• NZBI

How to manage a narcissist

by Sarah Harding - Principal Consultant (IT), The Talent Hive

With selfies and social media comes claims that Millennials are being bitten by the narcissism bug. In the US, diagnoses of narcissistic personality disorder (NPD) have risen sharply over the past 10 years. Narcissistic personality traits have risen as much as obesity rates in the last 30 years with fears that the disorder could now be evolving into a phenomenon.

So, if narcissism is on the rise, what does this mean for the workplace. If everyone in the office views themselves as superior, it’s only a matter of time before teamwork suffers and managers struggle to get the best from their employees.

Narcissists themselves can suffer in the workplace as a result of their skewed view of themselves. As Dr. Thomas Gutheil, a senior professor at Harvard Medical School, has pointed out:

“Narcissism can be deadly for a person’s career. With their sense of entitlement, narcissists frequently become embroiled in career damaging workplace conflicts and have problems fulfilling their potential.”

So how can you recognise and successfully manage narcissists in your workplace? The first step is learning how to recognise narcissistic traits, ideally at the hiring stage.

Spotting a Narcissist

There are several traits that narcissists are likely to display in the workplace:

  • A tendency to exaggerate accomplishments

  • A tendency to criticise former colleagues in order to show their own superiority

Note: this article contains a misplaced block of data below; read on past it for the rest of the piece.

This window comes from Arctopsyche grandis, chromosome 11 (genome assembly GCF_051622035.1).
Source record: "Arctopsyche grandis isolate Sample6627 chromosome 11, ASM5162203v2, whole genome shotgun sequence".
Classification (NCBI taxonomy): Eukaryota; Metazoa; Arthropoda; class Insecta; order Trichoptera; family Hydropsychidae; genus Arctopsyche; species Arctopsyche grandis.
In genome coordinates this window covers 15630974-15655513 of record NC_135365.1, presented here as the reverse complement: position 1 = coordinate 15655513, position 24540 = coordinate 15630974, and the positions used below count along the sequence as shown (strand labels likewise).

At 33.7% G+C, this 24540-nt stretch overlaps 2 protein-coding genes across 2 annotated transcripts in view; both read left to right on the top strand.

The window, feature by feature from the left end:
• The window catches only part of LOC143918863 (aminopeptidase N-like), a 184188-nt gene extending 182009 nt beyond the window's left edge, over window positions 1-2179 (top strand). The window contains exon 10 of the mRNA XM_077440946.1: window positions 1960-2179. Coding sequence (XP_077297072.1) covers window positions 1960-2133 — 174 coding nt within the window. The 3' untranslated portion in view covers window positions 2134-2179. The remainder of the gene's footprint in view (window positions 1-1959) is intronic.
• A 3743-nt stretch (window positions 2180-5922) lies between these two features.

• Interested only in what a position will do for them rather than what they can do for the organisation

  • Pushing for special treatment and benefits that don’t normally go with the position that you are offering

  • Refusing to cooperate or flying into a rage when teammates fail to recognise the brilliance of their ideas and work

Managing a Narcissist

Struggling? Here are five steps to successfully handling a narcissist in the office

  1. Narcissists love to be associated with people of higher status, and as a person in a higher-status position, you can use this to your advantage. Ensure that you command the respect your job role merits, and keep your distance. Let them know that your actions are directly supported by your bosses and senior executives, and name them. Impressed by your status, they’re more likely to respect your ideas, suggestions and instructions.

  2. Protect yourself, your own efforts, and recognise the work of others. Narcissists are often keen to claim the responsibility and praise when things are going well. Make sure that you get to know who truly deserves credit for successful projects and results. By rewarding cooperation and teamwork more than individual work in your assessment processes, you can help foster a fairer, more relaxed atmosphere.

  3. Narcissists consider few people their equals, so they tend to be poor team players. It’s often impossible to avoid teamwork in the workplace. So, if you do require them to work as part of a team, try to get them together with people you know they respect, admire or consider high status.

  4. Another narcissist’s trait is to ask you to bend the rules a bit for them, ask for special favours, etc. Don’t. The more you cave, the more you risk favouring them over other team members. Play by the rules and stand firm.

  5. Remember that no one succeeds alone. Whatever the company scale and whatever your industry, working as a team is what lies behind real success. It’s easy to forget the importance of group effort in today’s self-promotional and competitive world.

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